UCS::R - UCS/Perl interface to R
use UCS::R; UCS::R::Start(); # start R backend explicitly UCS::R::Stop(); # terminate R backend (if possible) @x = UCS::R::Exec($cmd); # execute R cmd (must return numeric vector) UCS::R::LoadVector("my.x", \@data); # load numeric vector efficiently into R $data = UCS::R::DumpVector("my.x"); # returns arrayref # access to special functions and statistical distributions # through the UCS::SFunc module
The UCS::R module provides an interface to the R statistical environment and the UCS/R libraries on an R interpreter running in the background. When available (as determined by the installation script), the RSPerl interface is used for efficient communication with the R interpreter. Otherwise, the system falls back on the Statistics::R bridge or a slow but portable solution that simulates an interactive R session through use of the Expect module. See the UCS::R::RSPerl, UCS::R::Expect and UCS::R::Statistics manpages for some details on the strengths and limitations of these backends.
The UCS::R interface is mainly used by the UCS::SFunc module to make the R implementations of special functions (binomial coefficients, Gamma function, Beta function) and statistical distributions (binomial, Poisson, normal, chi-squared, hypergeometric) available to UCS/Perl, without relying on an external maths library and/or compiled C code.
Starts the R interpreter. Normally, this function does not have to be called explicitly, as the backend is automatically launched when an R command is executed for the first time. Since this will block program execution for a few seconds, some scripts may prefer to call UCS::R::Start at start-up time before the R process is actually needed.
Terminate the R interpreter. Normally, this function does not have to be called explicitly, but it may be used to shut down an R process that is no longer needed and free memory resources. Note that this function is not supported by the UCS::R::RSPerl backend and will be silently ignored.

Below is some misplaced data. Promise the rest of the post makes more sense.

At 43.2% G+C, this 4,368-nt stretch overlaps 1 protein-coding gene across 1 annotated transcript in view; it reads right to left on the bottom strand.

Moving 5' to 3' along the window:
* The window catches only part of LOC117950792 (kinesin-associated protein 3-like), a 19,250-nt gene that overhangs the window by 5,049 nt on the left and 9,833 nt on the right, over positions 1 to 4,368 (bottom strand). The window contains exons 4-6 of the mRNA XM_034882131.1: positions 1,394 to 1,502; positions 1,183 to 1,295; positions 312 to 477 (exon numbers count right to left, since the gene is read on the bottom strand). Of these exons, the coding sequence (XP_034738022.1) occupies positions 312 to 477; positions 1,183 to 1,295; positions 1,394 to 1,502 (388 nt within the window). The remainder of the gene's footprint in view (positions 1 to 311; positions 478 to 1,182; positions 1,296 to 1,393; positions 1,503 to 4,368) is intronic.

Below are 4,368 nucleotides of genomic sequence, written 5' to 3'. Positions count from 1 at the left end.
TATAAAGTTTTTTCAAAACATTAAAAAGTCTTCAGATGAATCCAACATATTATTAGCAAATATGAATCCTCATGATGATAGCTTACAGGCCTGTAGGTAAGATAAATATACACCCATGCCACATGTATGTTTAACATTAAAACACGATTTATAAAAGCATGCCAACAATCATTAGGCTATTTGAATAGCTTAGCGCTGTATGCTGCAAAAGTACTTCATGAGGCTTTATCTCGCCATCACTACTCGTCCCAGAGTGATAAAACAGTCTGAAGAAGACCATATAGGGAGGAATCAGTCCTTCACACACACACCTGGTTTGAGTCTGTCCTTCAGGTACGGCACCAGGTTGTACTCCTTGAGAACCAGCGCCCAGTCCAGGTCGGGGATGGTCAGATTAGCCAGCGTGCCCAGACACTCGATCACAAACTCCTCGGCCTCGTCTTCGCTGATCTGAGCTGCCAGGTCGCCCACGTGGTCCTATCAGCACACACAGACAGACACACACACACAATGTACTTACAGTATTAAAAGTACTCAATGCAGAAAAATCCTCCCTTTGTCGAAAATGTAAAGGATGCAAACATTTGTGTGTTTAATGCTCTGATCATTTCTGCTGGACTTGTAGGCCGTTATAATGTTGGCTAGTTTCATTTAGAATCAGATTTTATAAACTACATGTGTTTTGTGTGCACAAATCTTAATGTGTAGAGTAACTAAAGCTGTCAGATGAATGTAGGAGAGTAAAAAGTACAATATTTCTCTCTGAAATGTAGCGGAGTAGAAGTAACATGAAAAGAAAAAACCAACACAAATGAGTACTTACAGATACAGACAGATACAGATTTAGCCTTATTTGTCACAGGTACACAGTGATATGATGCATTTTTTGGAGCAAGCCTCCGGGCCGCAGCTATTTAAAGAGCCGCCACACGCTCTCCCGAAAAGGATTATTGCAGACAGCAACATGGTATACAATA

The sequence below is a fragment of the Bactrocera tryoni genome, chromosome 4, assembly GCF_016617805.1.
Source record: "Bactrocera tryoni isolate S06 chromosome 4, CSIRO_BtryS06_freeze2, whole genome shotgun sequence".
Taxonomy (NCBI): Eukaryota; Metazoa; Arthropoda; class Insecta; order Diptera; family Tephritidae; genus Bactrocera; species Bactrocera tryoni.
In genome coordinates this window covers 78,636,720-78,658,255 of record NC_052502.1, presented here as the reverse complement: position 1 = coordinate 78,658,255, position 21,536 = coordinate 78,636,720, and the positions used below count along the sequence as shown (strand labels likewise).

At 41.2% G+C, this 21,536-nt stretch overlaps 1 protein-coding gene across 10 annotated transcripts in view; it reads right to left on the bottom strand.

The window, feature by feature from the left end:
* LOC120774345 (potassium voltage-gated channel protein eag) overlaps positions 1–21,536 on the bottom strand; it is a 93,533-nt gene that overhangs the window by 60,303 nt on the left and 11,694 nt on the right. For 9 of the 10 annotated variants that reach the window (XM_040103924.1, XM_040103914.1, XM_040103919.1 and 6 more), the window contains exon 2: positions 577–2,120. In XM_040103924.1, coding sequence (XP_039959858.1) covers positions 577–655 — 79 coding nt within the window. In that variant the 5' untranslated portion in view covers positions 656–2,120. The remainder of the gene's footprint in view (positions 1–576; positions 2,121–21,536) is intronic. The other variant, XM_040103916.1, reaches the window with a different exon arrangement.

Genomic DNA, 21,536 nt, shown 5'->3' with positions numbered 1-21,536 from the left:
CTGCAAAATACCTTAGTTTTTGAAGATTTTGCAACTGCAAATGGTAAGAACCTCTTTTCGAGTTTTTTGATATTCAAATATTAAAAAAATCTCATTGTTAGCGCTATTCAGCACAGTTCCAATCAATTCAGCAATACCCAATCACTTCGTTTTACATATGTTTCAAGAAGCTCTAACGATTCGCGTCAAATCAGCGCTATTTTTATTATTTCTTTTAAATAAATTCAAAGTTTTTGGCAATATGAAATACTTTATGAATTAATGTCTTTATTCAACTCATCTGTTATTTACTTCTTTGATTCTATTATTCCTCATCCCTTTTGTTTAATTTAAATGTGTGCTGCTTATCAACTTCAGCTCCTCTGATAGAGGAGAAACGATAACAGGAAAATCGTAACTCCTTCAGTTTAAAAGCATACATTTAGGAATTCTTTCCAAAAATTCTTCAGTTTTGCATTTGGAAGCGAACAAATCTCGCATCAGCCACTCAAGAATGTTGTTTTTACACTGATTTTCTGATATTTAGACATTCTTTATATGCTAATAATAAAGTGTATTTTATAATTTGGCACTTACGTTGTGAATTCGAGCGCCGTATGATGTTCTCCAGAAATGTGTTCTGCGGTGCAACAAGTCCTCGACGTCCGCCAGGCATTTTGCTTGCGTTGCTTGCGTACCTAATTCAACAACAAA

Executes the R command $cmd in the server process. The command must return a vector, which is passed back to the calling script in the form of a list @x. When command execution fails or its return value cannot be parsed, the UCS::R::Exec function will die with an error message.
At the moment, only numeric vectors are guaranteed to work (although the UCS::R::RSPerl backend should support all types of vectors). It is safe to execute any command when UCS::R::Exec is called in void context. When using the UCS::R::Expect backend, complex return values should be made invisible for reasons of speed and robustness.
NB: This interface is not efficient for exchanging large amounts of data with R and may hang if the input/output buffers overflow. Use the LoadVector and DumpVector functions for this purpose (see below). Moreover, $cmd must be a single-line command (separate multiple commands with
;), so that it leaves a single command prompt at the beginning of a line after execution. Avoid
cat() and any functions that prompt for user input, otherwise UCS::R::Exec will become confused and may hang.
Efficiently loads a numeric vector into R (making use of a temporary file and the
scan function in R). The data @data are passed in as an array reference and will be stored in the R variable $varname.
Efficiently reads a numeric vector from R (making use of a temporary file and the
write() function). The data stored in the R variable $varname (which must be a numeric vector) are returned as an anonymous array reference $data.
The special functions and statistical distributions provided through the R interface are not exported by this module. Use UCS::SFunc instead. All available functions are documented in the UCS::SFunc manpage. They are available under the same names in the UCS::R package. For instance, the R implementation of the lgamma function can be accessed explicitly as UCS::R::lgamma.
Copyright 2004-2005 Stefan Evert.
This software is provided AS IS and the author makes no warranty as to its use and performance. You may use the software, redistribute and modify it under the same terms as Perl itself.